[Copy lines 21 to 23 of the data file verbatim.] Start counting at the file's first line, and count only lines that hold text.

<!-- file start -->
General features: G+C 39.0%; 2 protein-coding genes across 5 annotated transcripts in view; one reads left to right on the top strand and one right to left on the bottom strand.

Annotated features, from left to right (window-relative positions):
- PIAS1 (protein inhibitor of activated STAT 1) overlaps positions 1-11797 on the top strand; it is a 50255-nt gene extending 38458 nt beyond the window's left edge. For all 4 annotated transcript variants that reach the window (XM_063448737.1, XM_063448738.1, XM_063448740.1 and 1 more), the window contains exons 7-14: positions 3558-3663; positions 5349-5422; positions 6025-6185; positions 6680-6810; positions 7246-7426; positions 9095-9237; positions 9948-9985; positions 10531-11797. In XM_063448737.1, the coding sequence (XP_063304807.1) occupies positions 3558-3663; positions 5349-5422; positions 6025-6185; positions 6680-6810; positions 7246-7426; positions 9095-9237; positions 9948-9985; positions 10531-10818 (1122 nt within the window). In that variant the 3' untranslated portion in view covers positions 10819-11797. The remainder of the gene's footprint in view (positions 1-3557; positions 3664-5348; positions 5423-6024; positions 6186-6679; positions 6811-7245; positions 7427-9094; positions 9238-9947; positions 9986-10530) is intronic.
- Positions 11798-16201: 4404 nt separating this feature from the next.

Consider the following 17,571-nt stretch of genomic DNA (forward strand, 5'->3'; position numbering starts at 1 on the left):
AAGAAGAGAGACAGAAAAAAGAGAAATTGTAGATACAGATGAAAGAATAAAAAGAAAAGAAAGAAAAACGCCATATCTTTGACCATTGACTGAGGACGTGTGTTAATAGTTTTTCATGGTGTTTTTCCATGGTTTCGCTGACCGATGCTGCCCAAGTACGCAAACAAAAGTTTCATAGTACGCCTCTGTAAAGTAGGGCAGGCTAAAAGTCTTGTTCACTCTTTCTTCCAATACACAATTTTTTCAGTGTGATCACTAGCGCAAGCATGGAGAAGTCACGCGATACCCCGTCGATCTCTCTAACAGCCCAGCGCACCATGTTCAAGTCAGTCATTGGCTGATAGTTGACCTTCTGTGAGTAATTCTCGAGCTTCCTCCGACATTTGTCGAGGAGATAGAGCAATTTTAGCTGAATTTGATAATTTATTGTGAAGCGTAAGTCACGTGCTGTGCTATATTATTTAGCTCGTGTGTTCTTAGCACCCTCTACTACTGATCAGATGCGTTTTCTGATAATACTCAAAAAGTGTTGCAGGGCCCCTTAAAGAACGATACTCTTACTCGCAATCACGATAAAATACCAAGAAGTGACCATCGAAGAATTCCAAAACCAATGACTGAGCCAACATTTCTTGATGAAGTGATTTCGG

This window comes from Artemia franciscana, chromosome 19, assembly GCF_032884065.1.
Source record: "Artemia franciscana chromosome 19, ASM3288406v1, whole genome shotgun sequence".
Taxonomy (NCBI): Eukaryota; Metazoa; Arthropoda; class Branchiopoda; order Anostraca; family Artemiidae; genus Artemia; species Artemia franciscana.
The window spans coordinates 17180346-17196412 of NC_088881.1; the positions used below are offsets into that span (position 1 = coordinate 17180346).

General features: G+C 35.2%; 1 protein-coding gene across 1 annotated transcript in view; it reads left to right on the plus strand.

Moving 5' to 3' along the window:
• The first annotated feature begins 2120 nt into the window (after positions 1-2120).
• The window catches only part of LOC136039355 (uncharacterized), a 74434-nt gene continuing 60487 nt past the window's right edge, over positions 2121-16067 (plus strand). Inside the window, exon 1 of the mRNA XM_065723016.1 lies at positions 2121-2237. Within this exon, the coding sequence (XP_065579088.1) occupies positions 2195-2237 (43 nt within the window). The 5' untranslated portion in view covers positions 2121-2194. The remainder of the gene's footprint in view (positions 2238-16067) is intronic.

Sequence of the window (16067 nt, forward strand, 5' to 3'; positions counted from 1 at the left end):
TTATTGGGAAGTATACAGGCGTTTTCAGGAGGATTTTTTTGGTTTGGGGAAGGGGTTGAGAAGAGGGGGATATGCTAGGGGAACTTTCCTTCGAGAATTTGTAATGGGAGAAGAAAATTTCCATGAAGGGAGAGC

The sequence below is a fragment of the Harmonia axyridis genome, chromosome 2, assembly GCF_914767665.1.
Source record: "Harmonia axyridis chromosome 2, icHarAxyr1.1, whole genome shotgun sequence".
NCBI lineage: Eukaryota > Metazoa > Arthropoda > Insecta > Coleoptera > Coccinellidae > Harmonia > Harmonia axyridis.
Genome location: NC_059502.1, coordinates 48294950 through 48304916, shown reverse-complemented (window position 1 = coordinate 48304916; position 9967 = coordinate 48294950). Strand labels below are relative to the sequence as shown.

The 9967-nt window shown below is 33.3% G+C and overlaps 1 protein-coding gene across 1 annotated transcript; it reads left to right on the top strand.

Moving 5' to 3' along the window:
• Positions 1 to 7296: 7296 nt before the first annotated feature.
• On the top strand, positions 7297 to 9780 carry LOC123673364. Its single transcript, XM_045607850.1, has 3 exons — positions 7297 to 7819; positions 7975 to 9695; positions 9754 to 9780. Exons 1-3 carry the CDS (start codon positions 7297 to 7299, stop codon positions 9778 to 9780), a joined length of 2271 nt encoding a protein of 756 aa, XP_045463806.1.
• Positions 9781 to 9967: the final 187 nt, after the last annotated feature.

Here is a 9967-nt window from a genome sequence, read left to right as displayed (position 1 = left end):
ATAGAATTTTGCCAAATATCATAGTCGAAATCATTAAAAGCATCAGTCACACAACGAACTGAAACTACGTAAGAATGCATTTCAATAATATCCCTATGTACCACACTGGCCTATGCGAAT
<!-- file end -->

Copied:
The 9967-nt window shown below is 33.3% G+C and overlaps 1 protein-coding gene across 1 annotated transcript; it reads left to right on the top strand.

Moving 5' to 3' along the window:
• Positions 1 to 7296: 7296 nt before the first annotated feature.